The passing of Labor Day brings the unofficial end of summer. It means the end of cookouts, beach days, and to some of the older generation, the end of wearing the color “white” until after next Me­morial Day!

Regardless of the fashion rules you may follow, Labor Day week­end is also the unofficial beginning of the new school year, and the peak of back to school shopping.

The school shopping season is second only to the Christmas shopping season, and many re­tailers depend on this heavy spending push after the slower summer shopping season.

According to the National Re­tail Federation (NRF), this year the average family will spend $789.49 on back to school shopping, topping last year's record of $696.70 per family.

As a whole, the NRF is expecting back to school sales to reach a total of $33.9 billion, up from $26.2 billion in 2019. However, where the money will be spent this year may change from past years.

According to projections in a recent survey done by Deloitte, the largest international professional accounting service network, back to school consumers will be spending their money differently than in the past three years.

While in the past clothing and school supplies took up the bulk of the back to school shopping budget, this year spending will be focused on electronics purchases, desks, and personal hy­giene products.

Because many school systems are choosing remote learning or hybrid learning, with limited in person school hours, students are more likely to dress casually, spending less on new back to school wardrobes.

Jokes are prevalent on social media about the fact that Am­ericans are spending most of their time wearing pajamas due to working from home and re­mote classrooms for students. But for retailers, this is no laugh­ing matter.

Although back to school spending is projected to be up, many mall apparel stores are bracing for a “soft” back to school shopping season.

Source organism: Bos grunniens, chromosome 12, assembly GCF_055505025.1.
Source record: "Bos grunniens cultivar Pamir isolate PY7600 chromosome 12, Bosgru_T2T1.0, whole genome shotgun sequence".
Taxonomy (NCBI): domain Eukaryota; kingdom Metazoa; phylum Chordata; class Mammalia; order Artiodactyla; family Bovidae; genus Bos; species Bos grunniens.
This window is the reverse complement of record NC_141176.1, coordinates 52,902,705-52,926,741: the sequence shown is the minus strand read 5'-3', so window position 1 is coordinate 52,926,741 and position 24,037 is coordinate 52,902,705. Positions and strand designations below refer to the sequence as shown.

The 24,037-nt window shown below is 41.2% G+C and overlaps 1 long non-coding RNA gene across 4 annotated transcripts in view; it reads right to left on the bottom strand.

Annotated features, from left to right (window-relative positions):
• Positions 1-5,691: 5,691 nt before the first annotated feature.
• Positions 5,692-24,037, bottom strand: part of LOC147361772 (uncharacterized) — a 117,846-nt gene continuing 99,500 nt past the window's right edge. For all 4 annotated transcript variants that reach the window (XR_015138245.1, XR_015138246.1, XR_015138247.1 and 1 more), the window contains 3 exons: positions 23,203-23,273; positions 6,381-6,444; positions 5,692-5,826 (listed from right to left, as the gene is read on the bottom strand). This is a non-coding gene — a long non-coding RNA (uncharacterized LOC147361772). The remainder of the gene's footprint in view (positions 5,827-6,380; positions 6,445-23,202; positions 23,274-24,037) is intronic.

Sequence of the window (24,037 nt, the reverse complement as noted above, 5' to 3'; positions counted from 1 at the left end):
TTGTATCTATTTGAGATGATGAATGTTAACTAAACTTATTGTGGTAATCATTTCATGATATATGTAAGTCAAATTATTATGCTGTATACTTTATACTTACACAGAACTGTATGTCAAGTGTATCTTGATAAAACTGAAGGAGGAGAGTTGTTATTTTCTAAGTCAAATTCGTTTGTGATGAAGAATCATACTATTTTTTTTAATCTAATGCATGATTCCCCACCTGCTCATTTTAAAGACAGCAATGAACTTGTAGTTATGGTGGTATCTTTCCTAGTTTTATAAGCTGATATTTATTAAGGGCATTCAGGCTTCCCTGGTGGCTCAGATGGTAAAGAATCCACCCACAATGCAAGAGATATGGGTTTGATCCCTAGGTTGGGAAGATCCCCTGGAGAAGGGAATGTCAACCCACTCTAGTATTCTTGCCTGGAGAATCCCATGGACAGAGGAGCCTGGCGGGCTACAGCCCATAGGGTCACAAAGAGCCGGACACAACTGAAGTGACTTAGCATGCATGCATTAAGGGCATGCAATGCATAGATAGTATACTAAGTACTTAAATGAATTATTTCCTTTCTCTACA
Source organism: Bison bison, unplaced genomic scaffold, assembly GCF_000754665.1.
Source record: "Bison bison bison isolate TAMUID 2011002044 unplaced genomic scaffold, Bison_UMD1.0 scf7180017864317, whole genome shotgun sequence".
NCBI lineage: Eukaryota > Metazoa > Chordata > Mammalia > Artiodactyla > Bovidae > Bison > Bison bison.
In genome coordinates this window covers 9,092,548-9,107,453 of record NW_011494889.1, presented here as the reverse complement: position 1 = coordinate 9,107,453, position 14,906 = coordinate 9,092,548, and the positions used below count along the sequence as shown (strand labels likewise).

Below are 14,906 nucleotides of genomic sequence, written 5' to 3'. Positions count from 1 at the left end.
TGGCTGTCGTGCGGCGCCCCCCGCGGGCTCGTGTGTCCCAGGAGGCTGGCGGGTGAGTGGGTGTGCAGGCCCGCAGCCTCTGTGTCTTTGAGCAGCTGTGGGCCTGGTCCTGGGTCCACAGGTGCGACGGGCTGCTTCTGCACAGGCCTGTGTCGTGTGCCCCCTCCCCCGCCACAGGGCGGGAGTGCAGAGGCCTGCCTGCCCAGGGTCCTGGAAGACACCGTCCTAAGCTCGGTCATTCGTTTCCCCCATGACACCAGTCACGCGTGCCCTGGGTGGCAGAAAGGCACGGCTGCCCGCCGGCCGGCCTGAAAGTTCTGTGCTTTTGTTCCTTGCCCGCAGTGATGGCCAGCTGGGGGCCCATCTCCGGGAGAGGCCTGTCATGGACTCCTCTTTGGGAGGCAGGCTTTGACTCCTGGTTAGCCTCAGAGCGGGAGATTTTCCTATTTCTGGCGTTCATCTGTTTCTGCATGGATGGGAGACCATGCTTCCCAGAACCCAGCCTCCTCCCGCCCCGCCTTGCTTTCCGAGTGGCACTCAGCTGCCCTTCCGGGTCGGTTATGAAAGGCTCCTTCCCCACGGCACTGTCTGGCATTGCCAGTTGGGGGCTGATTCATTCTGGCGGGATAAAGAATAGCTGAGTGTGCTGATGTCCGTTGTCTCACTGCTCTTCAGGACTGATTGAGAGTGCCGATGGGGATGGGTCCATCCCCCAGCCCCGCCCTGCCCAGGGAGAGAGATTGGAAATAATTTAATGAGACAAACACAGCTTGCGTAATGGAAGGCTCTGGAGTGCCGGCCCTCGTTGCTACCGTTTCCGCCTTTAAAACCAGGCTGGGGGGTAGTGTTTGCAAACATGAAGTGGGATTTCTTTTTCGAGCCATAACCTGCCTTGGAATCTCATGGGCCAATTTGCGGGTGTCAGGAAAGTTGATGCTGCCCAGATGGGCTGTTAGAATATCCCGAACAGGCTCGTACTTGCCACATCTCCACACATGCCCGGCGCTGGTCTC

Much of the back-to-school clothes shopping is expected to be absorbed by big box stores like Target and Walmart, in part because families are limiting public exposure due to COVID-19, and are making less trips to the store. Big box stores offer one stop shopping for all their back to school needs (clothing, electronics, school supplies), and eliminate a trip to the mall.

These shopping trends are also similar for college students. With many schools choosing not to have students on campus, or giving the option of remote learning, the sales of dorm room items like bedding and bath accessories is expected to be down this year.

If you have not started back to school shopping yet because of the Massachusetts delay of the first day of school, be prepared to hit some bumps in the shopping road.

Because of the high demand due to remote working and learning, there is a shortage of laptops this shopping season.

If you are still on the hunt for a laptop for your student, ex­perts recommend you be flexible and have a backup plan if you are eyeing a certain computer model. You may also want to consider a desktop PC, which tends to be in better supply than laptop computers.

There might be a need to get a bit creative if you are still looking for an at home desk or workstation for your student. Many inexpensive student desks are on backorder, as retailers have had an unexpected surge of desk purchases in recent months due to the pandemic.

Consider a small folding table from a home improvement store and some stackable, plastic draw­ers to keep school supplies nearby in place of a traditional desk.

Another “do it yourself” choice for a desk could be two small bookshelves with a piece of laminate countertop, that is also available at home improvement stores. This will provide a workspace with storage for books and supplies.

There is no denying that the 2020/21 school year will look nothing like other school sessions experienced in recent years. With careful shopping, planning, and perhaps some creative thinking, our students can still have a memorable and productive school year, be it in the classroom or at your kitchen table. Our collective support for the student body, starting at kindergarten up to the college campus, will help pave a smoother path for the future of us all.

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